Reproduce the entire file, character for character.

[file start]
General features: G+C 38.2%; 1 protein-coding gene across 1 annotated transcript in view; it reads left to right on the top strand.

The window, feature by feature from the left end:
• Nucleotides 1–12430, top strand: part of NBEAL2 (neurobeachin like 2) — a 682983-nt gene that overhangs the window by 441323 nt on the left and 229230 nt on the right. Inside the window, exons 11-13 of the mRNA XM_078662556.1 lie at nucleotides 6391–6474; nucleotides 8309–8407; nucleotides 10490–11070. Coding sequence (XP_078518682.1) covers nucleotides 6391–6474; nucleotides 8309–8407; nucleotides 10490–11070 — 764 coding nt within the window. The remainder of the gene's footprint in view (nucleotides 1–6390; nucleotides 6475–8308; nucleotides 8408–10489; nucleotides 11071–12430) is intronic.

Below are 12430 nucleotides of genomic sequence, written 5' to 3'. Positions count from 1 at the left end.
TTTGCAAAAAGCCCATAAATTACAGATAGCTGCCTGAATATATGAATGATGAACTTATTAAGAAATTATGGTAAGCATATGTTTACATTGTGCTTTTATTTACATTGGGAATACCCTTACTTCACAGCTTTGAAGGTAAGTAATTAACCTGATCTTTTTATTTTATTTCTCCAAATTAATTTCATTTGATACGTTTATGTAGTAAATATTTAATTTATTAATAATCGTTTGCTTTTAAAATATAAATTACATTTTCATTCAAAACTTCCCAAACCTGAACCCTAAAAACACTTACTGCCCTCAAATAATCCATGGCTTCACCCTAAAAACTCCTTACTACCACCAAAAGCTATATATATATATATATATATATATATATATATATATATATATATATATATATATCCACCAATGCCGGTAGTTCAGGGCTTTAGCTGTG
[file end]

General features: G+C 38.2%; 1 protein-coding gene across 1 annotated transcript in view; it reads left to right on the top strand.

The window, feature by feature from the left end:
• Nucleotides 1–12430, top strand: part of NBEAL2 (neurobeachin like 2) — a 682983-nt gene that overhangs the window by 441323 nt on the left and 229230 nt on the right. Inside the window, exons 11-13 of the mRNA XM_078662556.1 lie at nucleotides 6391–6474; nucleotides 8309–8407; nucleotides 10490–11070. Coding sequence (XP_078518682.1) covers nucleotides 6391–6474; nucleotides 8309–8407; nucleotides 10490–11070 — 764 coding nt within the window. The remainder of the gene's footprint in view (nucleotides 1–6390; nucleotides 6475–8308; nucleotides 8408–10489; nucleotides 11071–12430) is intronic.

Below are 12430 nucleotides of genomic sequence, written 5' to 3'. Positions count from 1 at the left end.
TTTGCAAAAAGCCCATAAATTACAGATAGCTGCCTGAATATATGAATGATGAACTTATTAAGAAATTATGGTAAGCATATGTTTACATTGTGCTTTTATTTACATTGGGAATACCCTTACTTCACAGCTTTGAAGGTAAGTAATTAACCTGATCTTTTTATTTTATTTCTCCAAATTAATTTCATTTGATACGTTTATGTAGTAAATATTTAATTTATTAATAATCGTTTGCTTTTAAAATATAAATTACATTTTCATTCAAAACTTCCCAAACCTGAACCCTAAAAACACTTACTGCCCTCAAATAATCCATGGCTTCACCCTAAAAACTCCTTACTACCACCAAAAGCTATATATATATATATATATATATATATATATATATATATATATATATATATATATCCACCAATGCCGGTAGTTCAGGGCTTTAGCTGTG